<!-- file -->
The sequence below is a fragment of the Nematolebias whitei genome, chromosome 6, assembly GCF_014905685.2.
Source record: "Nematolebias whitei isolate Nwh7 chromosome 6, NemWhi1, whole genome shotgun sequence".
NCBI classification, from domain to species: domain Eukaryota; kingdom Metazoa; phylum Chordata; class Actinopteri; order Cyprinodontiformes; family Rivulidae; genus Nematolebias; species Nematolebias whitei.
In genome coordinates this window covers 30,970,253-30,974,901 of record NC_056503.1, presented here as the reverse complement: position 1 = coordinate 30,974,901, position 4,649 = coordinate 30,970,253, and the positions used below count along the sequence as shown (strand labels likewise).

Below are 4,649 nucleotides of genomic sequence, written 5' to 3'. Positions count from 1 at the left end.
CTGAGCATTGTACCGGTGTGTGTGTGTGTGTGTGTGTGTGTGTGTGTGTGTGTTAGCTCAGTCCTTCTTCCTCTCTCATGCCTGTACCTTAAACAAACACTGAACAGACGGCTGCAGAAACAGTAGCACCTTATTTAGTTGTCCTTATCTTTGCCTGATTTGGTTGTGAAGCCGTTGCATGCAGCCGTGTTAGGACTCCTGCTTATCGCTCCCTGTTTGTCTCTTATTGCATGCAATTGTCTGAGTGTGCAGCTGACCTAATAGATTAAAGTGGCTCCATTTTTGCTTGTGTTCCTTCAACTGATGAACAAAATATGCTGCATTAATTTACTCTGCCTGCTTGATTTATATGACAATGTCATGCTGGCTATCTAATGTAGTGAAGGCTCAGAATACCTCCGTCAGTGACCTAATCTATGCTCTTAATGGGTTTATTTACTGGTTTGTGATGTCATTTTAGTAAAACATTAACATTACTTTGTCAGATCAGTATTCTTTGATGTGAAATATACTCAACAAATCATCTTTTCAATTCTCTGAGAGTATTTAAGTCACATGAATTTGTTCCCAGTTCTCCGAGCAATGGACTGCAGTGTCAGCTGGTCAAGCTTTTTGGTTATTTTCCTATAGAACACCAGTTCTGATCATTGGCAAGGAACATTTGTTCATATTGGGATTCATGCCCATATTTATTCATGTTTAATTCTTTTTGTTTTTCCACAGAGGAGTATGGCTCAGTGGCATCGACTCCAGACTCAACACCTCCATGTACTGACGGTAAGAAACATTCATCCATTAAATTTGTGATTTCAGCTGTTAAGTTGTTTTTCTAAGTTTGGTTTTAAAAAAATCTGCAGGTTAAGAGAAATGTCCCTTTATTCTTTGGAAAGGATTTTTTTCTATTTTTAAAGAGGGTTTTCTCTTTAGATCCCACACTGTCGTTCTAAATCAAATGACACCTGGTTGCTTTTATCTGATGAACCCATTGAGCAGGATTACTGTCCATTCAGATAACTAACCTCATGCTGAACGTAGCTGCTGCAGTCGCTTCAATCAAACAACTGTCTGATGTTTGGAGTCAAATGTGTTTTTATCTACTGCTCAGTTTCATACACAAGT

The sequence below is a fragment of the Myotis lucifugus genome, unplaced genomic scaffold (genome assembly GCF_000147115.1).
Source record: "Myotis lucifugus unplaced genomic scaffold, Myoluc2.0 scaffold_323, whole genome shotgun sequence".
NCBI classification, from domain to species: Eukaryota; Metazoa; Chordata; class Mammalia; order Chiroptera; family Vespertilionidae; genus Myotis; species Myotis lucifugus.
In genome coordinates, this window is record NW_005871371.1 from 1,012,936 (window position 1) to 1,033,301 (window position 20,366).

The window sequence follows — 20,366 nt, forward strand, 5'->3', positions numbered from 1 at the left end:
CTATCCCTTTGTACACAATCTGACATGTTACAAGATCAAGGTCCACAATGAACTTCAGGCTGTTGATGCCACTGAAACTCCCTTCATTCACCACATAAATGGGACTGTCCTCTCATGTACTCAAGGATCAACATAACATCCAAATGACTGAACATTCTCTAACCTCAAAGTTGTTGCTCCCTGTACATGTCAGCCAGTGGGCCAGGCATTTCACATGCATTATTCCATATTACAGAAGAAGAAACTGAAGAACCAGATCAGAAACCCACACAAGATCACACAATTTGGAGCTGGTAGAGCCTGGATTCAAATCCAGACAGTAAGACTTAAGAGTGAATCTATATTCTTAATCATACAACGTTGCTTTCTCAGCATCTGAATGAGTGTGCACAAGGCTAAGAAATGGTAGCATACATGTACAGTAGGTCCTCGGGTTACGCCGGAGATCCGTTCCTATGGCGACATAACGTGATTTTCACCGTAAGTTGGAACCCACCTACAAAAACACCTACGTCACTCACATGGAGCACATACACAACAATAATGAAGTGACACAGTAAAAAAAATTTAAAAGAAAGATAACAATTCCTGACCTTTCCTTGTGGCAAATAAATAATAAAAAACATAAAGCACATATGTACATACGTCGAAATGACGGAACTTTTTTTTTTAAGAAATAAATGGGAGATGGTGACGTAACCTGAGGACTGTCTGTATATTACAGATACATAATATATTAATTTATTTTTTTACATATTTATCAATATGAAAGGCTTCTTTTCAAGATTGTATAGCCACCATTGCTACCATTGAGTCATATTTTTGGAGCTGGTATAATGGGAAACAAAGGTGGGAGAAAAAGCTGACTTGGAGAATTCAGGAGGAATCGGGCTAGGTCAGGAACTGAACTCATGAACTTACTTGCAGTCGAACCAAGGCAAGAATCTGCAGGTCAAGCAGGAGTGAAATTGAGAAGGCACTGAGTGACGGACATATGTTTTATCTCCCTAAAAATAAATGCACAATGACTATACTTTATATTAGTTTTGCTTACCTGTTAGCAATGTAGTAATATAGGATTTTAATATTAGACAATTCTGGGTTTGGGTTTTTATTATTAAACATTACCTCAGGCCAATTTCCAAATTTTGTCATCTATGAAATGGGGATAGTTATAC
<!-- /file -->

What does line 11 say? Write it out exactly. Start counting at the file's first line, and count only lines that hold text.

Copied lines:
The window sequence follows — 20,366 nt, forward strand, 5'->3', positions numbered from 1 at the left end: